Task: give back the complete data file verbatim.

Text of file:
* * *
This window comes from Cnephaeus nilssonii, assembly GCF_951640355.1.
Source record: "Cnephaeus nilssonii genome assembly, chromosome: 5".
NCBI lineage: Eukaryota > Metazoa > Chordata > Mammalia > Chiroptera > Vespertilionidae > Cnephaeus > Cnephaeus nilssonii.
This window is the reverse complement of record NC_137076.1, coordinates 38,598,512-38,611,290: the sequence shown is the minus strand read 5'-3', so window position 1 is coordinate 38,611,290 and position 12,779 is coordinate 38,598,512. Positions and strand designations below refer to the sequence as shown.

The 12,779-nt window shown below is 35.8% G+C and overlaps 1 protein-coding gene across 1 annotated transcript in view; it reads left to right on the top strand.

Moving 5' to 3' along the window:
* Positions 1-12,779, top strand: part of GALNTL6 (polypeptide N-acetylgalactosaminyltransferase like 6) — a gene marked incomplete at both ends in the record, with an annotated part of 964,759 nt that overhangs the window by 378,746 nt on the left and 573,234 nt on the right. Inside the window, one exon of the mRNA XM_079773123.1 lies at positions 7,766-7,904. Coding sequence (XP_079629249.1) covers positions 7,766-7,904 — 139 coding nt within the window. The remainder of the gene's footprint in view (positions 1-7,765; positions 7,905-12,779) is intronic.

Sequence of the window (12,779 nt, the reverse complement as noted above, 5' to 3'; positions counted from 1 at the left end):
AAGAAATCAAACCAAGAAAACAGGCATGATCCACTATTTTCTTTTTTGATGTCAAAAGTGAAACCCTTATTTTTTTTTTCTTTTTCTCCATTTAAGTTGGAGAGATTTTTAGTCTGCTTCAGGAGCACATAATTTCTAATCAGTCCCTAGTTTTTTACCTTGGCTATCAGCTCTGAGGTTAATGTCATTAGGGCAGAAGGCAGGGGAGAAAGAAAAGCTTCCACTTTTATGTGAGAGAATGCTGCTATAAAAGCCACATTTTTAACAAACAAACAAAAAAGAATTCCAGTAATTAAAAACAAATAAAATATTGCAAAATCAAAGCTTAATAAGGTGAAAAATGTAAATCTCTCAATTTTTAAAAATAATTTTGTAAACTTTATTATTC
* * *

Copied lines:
This window comes from Cnephaeus nilssonii, assembly GCF_951640355.1.
Source record: "Cnephaeus nilssonii genome assembly, chromosome: 5".
NCBI lineage: Eukaryota > Metazoa > Chordata > Mammalia > Chiroptera > Vespertilionidae > Cnephaeus > Cnephaeus nilssonii.
This window is the reverse complement of record NC_137076.1, coordinates 38,598,512-38,611,290: the sequence shown is the minus strand read 5'-3', so window position 1 is coordinate 38,611,290 and position 12,779 is coordinate 38,598,512. Positions and strand designations below refer to the sequence as shown.

The 12,779-nt window shown below is 35.8% G+C and overlaps 1 protein-coding gene across 1 annotated transcript in view; it reads left to right on the top strand.

Moving 5' to 3' along the window:
* Positions 1-12,779, top strand: part of GALNTL6 (polypeptide N-acetylgalactosaminyltransferase like 6) — a gene marked incomplete at both ends in the record, with an annotated part of 964,759 nt that overhangs the window by 378,746 nt on the left and 573,234 nt on the right. Inside the window, one exon of the mRNA XM_079773123.1 lies at positions 7,766-7,904. Coding sequence (XP_079629249.1) covers positions 7,766-7,904 — 139 coding nt within the window. The remainder of the gene's footprint in view (positions 1-7,765; positions 7,905-12,779) is intronic.

Sequence of the window (12,779 nt, the reverse complement as noted above, 5' to 3'; positions counted from 1 at the left end):
AAGAAATCAAACCAAGAAAACAGGCATGATCCACTATTTTCTTTTTTGATGTCAAAAGTGAAACCCTTATTTTTTTTTTCTTTTTCTCCATTTAAGTTGGAGAGATTTTTAGTCTGCTTCAGGAGCACATAATTTCTAATCAGTCCCTAGTTTTTTACCTTGGCTATCAGCTCTGAGGTTAATGTCATTAGGGCAGAAGGCAGGGGAGAAAGAAAAGCTTCCACTTTTATGTGAGAGAATGCTGCTATAAAAGCCACATTTTTAACAAACAAACAAAAAAGAATTCCAGTAATTAAAAACAAATAAAATATTGCAAAATCAAAGCTTAATAAGGTGAAAAATGTAAATCTCTCAATTTTTAAAAATAATTTTGTAAACTTTATTATTC